Let’s start with this: “Nobody at that home was arrested.” That would be the Odessa, Texas residence that the FBI raided which “led to several suspects arrested on charges of possession with intent to distribute drugs.” Of course it did. Otherwise, the Fibbies would look pretty stupid, raiding a house with neither perp nor incriminating evidence. Of course, what happened at the empty home makes them look pretty silly, regardless. Here’s Efrem Zimbalist Jr’s successor’s official statement:
Mr. Harper [above] will not be available to receive his TTAG IGOTD award. Neither will his BFF. “Ian Catley, 40, has received a seven-year sentence for manslaughter after admitting that he shot 46-year-old Philip Harper in the chest with a shotgun when his friend asked him to test what he thought was a bulletproof vest,” newser.com reports. “Police say that instead of protecting Harper, the plastic-lined vest funneled the shotgun spray into the center of his chest, killing him almost instantly. Catley’s lawyer says that the day before the shooting, Harper had gone to the pub . . .
Ballistic bad ass ShootingTheBull410 writes: “USA Today says ‘Cincinnati police said in a news release that Officer Darryl Jouett of the Erlanger (Ky.) Police Department was in an elevator when he tried to adjust the weapon in his holster and shot himself in the stomach.’ Oh, really? That’s not exactly what it looks like in the security camera video of the incident.” [Click here to watch.] Remember, never try to catch a dropped gun. A lesson Officer Jouett learned the hard way.
“Authorities are investigating what caused a Bergen County sheriff officer’s gun to discharge Friday afternoon during a wake for fallen Police Officer Stephen Petruzzello, fatally injured when struck by an SUV while on duty last weekend,” northjersey.com reports. “John McCann, the Sheriff’s Office counsel, said the gun was discharged about 12:20 p.m. and that no one was injured. The officer, who was not identified, was sent home and the matter is being investigated by the Sheriff’s Office to determine whether . . .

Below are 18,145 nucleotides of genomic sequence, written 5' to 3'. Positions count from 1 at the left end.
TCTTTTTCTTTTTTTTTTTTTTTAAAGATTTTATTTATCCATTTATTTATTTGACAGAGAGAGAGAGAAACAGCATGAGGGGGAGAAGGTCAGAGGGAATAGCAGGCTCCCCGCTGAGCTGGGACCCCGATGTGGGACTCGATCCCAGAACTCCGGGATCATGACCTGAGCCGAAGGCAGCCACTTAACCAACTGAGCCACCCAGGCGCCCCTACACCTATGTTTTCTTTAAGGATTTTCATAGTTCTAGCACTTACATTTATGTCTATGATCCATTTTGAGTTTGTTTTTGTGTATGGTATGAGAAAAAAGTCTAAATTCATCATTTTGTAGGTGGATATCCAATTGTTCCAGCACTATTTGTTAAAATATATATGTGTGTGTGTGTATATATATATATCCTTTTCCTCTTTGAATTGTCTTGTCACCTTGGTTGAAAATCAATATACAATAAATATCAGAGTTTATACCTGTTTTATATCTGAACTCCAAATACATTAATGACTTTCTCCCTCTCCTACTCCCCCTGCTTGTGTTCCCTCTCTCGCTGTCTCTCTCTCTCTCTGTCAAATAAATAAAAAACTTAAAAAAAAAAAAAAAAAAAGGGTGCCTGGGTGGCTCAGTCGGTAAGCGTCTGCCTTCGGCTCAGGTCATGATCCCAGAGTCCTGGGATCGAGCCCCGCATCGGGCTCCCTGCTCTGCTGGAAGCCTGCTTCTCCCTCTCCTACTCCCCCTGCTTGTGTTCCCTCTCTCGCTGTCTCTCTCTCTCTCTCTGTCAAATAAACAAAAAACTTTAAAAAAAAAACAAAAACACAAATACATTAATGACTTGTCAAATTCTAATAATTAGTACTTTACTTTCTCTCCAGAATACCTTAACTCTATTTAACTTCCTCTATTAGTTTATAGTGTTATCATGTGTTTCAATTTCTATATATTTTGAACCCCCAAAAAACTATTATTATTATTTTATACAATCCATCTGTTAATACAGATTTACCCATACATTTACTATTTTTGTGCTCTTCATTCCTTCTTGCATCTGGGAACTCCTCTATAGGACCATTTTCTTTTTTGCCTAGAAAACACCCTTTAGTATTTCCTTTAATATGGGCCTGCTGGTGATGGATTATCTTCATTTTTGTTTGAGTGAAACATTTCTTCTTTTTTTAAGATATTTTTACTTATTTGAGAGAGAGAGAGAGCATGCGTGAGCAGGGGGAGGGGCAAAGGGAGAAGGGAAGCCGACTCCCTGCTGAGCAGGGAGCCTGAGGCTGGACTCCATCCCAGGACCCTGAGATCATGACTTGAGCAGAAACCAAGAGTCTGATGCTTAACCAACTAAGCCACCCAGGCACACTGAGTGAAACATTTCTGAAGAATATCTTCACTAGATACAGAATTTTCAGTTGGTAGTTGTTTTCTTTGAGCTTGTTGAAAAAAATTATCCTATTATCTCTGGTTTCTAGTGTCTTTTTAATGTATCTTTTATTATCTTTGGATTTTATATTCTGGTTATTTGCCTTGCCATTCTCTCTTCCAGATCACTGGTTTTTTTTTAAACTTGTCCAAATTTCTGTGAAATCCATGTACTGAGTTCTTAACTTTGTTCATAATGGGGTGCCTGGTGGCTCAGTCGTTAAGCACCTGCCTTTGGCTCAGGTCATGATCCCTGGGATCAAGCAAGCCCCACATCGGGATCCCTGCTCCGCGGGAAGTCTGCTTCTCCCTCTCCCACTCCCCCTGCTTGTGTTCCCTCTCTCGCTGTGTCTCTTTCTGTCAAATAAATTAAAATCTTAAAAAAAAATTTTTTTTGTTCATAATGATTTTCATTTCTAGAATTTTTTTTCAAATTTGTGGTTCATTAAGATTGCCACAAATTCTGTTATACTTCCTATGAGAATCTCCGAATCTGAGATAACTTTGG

“Had this accident not happened, my mom could have been gone at any time.” That’s the conclusion of Steve Ross (above) after his 77-year-old father, Boyd, shot his mother in the neck. As nydailynews.com relates, the elder Mr. Ross touched off a shotgun blast inside his home “when he was checking to see if it was loaded.” One pellet of bird shot struck his mother, Charlene, in the neck sending her to the hospital. That ER visit is where they discovered Mrs. Ross’s irregular heartbeat. As Steve proclaimed, “You hate to use cliches, but this is a Christmas miracle.” God bless us, everyone.
“Luke Sanderlin, 34, called police early this week to say that he had been carjacked by the person he believed to be the man who murdered six people earlier in the day that police were searching for,” concealednation.com reports. “His story was that he was out for a walk near his home with his dog, when a man with a knife approached him and asked for his keys. Sanderlin told police that a scuffle ensued and that he drew his firearm in self defense and fired shots at the attacker.” Nope . . .